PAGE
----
“All children are artists. The problem is how to remain an artist once he grows up.”
- Pablo Picasso
Since the beginning, my favorite things to draw were animated characters; Teenage Mutant Ninja Turtles, then The Simpsons, and later anything Disney: The Little Mermaid, Lion King, Toy Story. I won an art contest in the first grade and my teacher encouraged me to pursue my art. In junior high, I’d compete in unofficial art contests with classmates. I won one hands-down with a drawing of Darryl Strawberry (from the Fleer ’91 card) – the other contestant decided to step down. People were always asking me to draw something for them. It was like having a magic power. I was drawing night and day. Do you remember VCRs? I’d annoy my brother by pausing animated movies to draw one of the characters during a crucial scene.
During high school I drew caricatures of the entire wrestling team and my coach even got t-shirts with my drawings made for everyone. This started a tradition for future artistic wrestlers. One of my freehand charcoal drawings made it into the high school art magazine. But for every success I had 10 failures. I would say yes to making a drawing for someone and then quit halfway thru when I couldn’t stand looking at the low quality of my work. I remember going to my school art show as a freshman, looking at the work from the senior students and thinking I could never draw something so amazing. I always expected more from my art and was impatient with myself. I had yet to learn that hard work and practice beats talent in the long run.
After high school (1996), I earned an A.A. degree in Graphic Design from Brooks College in Long Beach, CA (1998). I was the first in my family to attend college, it was like a dream to walk those halls. At Santa Ana College I earned an A.A degree in Liberal Arts (2001) before transferring to CSUF – California State University Fullerton (2003) to studied Animation for 2 years before I left to pursue a career at Apple, Inc. Later, I was part of the national award winning newspaper El Don (2005) at Santa Ana College where the newspaper staff was flown to New York and I personally won 2 national awards – one for Page Layout and one for Cartoon Illustration.
Video games have been a part of me since childhood. You can see that reflected in my work to this day. Video games have taught me a lot about life, art, and design. It all began with arcades and then the Atari 2600, Sega Master System, the SNES, N64, Dreamcast, PlayStation, GameCube, and now the Switch. My fondest memories have been sharing a controller with my brother for hours on end. Always trying to get just a little bit farther. Trying to beat each other’s score. We would host gaming tournaments at our house with brackets and teams, all leading up to the grand finals. 30 years later and I can still hear the theme music for those games. I still remember every pixel on my character. The muscle memory in my hands as I visualize myself making my way thru those beautifully designed levels.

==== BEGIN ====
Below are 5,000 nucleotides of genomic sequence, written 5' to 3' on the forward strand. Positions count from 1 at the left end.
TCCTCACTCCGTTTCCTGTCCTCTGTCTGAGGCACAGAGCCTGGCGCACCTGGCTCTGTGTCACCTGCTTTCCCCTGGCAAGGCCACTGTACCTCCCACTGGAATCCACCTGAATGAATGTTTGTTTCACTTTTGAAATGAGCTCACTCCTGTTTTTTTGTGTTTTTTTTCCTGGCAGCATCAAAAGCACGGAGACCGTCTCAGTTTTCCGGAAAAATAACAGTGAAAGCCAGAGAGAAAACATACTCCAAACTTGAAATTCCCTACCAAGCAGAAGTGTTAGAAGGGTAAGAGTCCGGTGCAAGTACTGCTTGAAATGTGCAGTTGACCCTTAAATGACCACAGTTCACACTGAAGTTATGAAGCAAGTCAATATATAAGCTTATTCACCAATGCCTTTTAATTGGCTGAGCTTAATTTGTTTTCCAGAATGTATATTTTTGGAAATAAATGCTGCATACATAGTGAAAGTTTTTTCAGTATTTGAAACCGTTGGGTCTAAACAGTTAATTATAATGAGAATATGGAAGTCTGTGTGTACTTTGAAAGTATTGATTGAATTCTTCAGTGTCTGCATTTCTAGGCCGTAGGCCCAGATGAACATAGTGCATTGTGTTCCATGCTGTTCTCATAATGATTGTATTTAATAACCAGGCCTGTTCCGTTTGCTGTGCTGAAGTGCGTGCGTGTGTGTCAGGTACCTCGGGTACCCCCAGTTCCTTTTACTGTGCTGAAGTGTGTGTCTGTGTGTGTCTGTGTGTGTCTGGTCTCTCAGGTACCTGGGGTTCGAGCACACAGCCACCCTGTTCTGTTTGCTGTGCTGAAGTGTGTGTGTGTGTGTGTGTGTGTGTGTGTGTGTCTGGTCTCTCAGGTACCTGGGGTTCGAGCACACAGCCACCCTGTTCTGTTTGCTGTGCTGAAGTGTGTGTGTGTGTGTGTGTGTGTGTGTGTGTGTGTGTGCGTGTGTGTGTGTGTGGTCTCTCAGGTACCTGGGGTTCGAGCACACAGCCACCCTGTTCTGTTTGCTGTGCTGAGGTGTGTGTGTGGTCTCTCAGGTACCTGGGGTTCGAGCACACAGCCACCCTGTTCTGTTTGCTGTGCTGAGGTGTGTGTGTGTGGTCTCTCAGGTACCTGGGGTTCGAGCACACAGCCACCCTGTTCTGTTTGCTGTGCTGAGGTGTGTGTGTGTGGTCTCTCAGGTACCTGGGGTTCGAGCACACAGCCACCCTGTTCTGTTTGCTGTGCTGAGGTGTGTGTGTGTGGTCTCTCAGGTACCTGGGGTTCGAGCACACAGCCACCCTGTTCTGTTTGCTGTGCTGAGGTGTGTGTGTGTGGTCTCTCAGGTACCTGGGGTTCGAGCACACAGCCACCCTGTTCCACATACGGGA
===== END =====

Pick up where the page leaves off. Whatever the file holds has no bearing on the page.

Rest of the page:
All my life I’ve been attracted to the 2D artwork from the cartoons of the 1960s. Think: Looney Tunes, The Jetsons, Yogi Bear, Bugs Bunny & The Roadrunner, these were always playing on TV as reruns when I was a kid during the 80s and 90s. There was something about those bold lines and simple shapes that conveyed so much emotion to me.
I could never figure out why my drawings never looked like those of Chuck Jones or Maurice Noble. So for some time I gave up pursuing my art. The lines in my mind just couldn't make their way to my hand.
Then one day I rediscovered a software tool (2008) that showed me the potential for a breakthru. That computer tool is called the “Pen Tool” and you can find it in any vector software program like Adobe Illustrator (which I was first introduced to in 1996), Corel Draw, and Apple Pages. To me it’s a modern high-tech chisel and I’ve spent countless hours mastering it to be able to create my digital work. I can now create any shape that I see in my mind and I use this mastered skill to create my unique digital illustrations.
When I draw, I pour myself into my work. Time is my most valuable resource and I choose only specific projects to work on. I must care deeply for the subject for only then can my love for an illustration come thru in each line.